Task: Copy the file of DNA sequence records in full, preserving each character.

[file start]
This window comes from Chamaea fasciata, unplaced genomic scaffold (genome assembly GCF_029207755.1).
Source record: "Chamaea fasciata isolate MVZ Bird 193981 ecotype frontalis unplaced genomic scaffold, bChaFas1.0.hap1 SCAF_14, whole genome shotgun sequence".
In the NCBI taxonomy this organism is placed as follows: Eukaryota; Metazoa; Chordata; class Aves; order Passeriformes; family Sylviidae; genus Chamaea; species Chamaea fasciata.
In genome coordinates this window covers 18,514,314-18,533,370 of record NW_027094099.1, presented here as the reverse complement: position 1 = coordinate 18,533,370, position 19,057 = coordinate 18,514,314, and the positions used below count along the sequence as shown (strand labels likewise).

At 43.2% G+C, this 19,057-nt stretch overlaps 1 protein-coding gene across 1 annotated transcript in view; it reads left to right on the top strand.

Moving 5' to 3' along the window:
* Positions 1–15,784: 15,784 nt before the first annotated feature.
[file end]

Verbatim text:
This window comes from Chamaea fasciata, unplaced genomic scaffold (genome assembly GCF_029207755.1).
Source record: "Chamaea fasciata isolate MVZ Bird 193981 ecotype frontalis unplaced genomic scaffold, bChaFas1.0.hap1 SCAF_14, whole genome shotgun sequence".
In the NCBI taxonomy this organism is placed as follows: Eukaryota; Metazoa; Chordata; class Aves; order Passeriformes; family Sylviidae; genus Chamaea; species Chamaea fasciata.
In genome coordinates this window covers 18,514,314-18,533,370 of record NW_027094099.1, presented here as the reverse complement: position 1 = coordinate 18,533,370, position 19,057 = coordinate 18,514,314, and the positions used below count along the sequence as shown (strand labels likewise).

At 43.2% G+C, this 19,057-nt stretch overlaps 1 protein-coding gene across 1 annotated transcript in view; it reads left to right on the top strand.

Moving 5' to 3' along the window:
* Positions 1–15,784: 15,784 nt before the first annotated feature.